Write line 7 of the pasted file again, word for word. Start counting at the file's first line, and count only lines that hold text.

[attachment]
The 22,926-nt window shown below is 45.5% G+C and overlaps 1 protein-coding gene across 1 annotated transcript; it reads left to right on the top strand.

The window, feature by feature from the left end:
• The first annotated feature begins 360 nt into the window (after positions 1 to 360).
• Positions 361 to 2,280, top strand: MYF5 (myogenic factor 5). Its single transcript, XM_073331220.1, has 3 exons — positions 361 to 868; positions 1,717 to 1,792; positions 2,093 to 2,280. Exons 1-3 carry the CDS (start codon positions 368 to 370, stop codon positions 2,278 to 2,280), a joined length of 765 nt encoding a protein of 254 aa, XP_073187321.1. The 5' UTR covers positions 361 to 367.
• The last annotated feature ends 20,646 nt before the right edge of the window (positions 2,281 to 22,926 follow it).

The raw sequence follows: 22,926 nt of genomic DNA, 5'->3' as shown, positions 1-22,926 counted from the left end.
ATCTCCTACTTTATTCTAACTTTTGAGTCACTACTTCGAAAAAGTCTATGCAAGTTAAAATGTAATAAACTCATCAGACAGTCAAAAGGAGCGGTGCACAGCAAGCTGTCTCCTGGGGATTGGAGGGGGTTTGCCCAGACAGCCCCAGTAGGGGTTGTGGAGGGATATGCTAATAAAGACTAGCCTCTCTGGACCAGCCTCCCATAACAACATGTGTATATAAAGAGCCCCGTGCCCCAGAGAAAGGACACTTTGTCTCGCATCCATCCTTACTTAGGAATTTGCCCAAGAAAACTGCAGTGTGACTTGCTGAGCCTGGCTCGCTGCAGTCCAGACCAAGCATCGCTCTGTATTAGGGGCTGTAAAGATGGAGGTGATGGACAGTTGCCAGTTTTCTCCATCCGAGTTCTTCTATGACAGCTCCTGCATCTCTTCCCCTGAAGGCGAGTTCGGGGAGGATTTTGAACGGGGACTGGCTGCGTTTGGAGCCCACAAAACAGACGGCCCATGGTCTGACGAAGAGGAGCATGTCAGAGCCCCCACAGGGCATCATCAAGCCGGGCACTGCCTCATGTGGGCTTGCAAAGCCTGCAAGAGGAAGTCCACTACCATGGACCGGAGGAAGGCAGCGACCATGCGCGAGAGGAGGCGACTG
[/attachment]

ATCTCCTACTTTATTCTAACTTTTGAGTCACTACTTCGAAAAAGTCTATGCAAGTTAAAATGTAATAAACTCATCAGACAGTCAAAAGGAGCGGTGCACAGCAAGCTGTCTCCTGGGGATTGGAGGGGGTTTGCCCAGACAGCCCCAGTAGGGGTTGTGGAGGGATATGCTAATAAAGACTAGCCTCTCTGGACCAGCCTCCCATAACAACATGTGTATATAAAGAGCCCCGTGCCCCAGAGAAAGGACACTTTGTCTCGCATCCATCCTTACTTAGGAATTTGCCCAAGAAAACTGCAGTGTGACTTGCTGAGCCTGGCTCGCTGCAGTCCAGACCAAGCATCGCTCTGTATTAGGGGCTGTAAAGATGGAGGTGATGGACAGTTGCCAGTTTTCTCCATCCGAGTTCTTCTATGACAGCTCCTGCATCTCTTCCCCTGAAGGCGAGTTCGGGGAGGATTTTGAACGGGGACTGGCTGCGTTTGGAGCCCACAAAACAGACGGCCCATGGTCTGACGAAGAGGAGCATGTCAGAGCCCCCACAGGGCATCATCAAGCCGGGCACTGCCTCATGTGGGCTTGCAAAGCCTGCAAGAGGAAGTCCACTACCATGGACCGGAGGAAGGCAGCGACCATGCGCGAGAGGAGGCGACTG